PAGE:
WiFi has completely transformed the way we live and done away with (most) of the wires that were run everywhere in the old days. That doesn’t mean WiFi can’t also be incredibly frustrating.

Sometimes it’s simply a question of not having enough bars on the signal meter. At other times, it seems like the signal is strong, but the connection isn’t working correctly.

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    If you’re having trouble getting good WiFi performance, perhaps one of these hot tips will bring back the internet goodness.

    Map Out WiFi Weak Spots

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    Radio waves and light are both part of the same electromagnetic spectrum. The only real difference is that our eyes aren’t sensitive to radio waves, so we can’t see them. However, understanding that radio waves and light are the same thing helps understand why you aren’t getting good signal in some places.

    Imagine you put an omnidirectional light in a room. Some parts of the room will be lit up and some parts will be in shadow. Shadows are created when light hits materials that don’t let it through. Some materials reflect light, some materials absorb it or scatter it and radio is no different.

    Most materials let radio right through, others absorb quite a lot but not all and others reflect it. You can use a WiFi scanning smartphone app to measure the strength of your WiFi signal in various places within your home. This can help you discover dead spots and then try to figure out what might be interfering with the signal.

    Then you can either remove the blockage, move to a different spot yourself or try out some of the other tips below. One app that works like a charm is WiFi Analyzer, so that’s a good place to start.

    Remove Interference

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    WiFi uses sophisticated digital radio, which is pretty resistant against random interference from other devices that also generate radio signals. However, you might be within range of something that is spewing out radio waves that are at just the right frequency and power to block or diminish your WiFi connection.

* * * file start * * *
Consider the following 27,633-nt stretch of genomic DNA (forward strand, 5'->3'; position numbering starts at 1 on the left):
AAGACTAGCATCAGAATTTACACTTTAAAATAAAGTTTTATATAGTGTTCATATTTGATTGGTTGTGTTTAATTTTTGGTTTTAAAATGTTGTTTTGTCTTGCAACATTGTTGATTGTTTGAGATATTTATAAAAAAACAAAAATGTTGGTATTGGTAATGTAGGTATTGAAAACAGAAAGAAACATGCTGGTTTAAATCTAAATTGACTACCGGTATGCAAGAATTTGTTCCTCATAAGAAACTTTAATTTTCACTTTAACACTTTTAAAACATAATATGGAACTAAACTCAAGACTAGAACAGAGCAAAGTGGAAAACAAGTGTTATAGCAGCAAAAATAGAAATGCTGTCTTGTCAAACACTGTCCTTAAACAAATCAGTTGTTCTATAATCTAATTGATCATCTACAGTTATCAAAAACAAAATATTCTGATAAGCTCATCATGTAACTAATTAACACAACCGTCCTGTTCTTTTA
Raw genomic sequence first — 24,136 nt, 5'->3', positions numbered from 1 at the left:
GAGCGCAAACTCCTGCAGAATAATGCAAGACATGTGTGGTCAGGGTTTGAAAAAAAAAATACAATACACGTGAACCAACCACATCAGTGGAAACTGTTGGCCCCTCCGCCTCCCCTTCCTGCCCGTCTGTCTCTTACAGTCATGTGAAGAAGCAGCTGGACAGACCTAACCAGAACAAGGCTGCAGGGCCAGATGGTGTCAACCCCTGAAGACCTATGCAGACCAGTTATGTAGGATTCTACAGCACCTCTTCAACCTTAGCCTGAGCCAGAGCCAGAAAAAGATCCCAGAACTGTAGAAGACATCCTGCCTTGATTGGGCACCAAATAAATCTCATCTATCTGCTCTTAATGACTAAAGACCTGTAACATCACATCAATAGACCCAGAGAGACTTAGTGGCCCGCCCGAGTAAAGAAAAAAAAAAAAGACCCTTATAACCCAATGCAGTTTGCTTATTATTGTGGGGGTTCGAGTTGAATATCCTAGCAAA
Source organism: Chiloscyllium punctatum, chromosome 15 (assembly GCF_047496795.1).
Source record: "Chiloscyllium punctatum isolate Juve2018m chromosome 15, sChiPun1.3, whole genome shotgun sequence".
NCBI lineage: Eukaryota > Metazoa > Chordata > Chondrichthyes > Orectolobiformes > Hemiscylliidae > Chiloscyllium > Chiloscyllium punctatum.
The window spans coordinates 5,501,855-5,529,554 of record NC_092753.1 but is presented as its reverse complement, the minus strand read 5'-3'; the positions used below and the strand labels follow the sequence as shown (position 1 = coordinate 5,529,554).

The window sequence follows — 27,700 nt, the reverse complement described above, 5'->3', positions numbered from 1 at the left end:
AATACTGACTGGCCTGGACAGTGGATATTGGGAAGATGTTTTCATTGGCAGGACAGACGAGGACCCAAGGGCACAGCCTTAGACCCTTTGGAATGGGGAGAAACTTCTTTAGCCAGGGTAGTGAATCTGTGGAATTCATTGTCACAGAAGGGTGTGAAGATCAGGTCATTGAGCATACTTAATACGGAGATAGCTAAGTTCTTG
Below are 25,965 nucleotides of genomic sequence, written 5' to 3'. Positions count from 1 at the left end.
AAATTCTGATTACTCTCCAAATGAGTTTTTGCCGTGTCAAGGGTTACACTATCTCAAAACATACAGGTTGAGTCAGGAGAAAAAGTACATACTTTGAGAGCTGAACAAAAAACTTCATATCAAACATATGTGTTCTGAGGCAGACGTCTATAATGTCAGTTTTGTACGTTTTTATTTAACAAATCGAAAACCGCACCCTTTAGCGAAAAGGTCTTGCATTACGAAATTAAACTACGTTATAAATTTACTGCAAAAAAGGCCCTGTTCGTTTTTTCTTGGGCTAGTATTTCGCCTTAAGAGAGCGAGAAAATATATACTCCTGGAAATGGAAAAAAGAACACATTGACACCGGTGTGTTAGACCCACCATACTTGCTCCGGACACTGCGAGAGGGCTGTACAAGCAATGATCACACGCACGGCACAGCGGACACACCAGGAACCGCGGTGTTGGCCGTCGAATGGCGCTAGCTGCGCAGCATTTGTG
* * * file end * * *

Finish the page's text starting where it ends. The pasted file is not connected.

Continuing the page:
This can be something like a radio controlled toy or a machine with an air conditioning motor standing too close to the router or receiving device. Use a process of elimination to turn off or move devices that you might suspect of radio interference.

    Change The Channel

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    WiFi is separated into distinct channels, which allows two devices on the same band to operate without interfering with each other. Usually modern routers will pick a channel that’s clear, but it could happen that you’re experiencing a conflict. For example, your neighbour’s new router could be set to the same one yours is using.

    This is pretty easy to check and fix. Use an app like WiFi Analyzer to check which channels other WiFi routers in your location are using. Then log into your router’s interface via a browser and change its channel setting to one no one else is using.

    If it was already set to a specific channel, you might want to change that setting to automatic instead.

    Switch To The 2.4Ghz Band

    Many modern routers are “dual-band” and will operate at 2.4Ghz and 5Ghz. The 2.4Ghz band is slower, but has better range. Usually the device and router will automatically manage which band is best.

    However, you can try switching your router to using the 2.4Ghz band only, to see if that improves your poor signal strength. If it does, it might be a question of distance or simply material that blocks the 5Ghz band between the device and your router.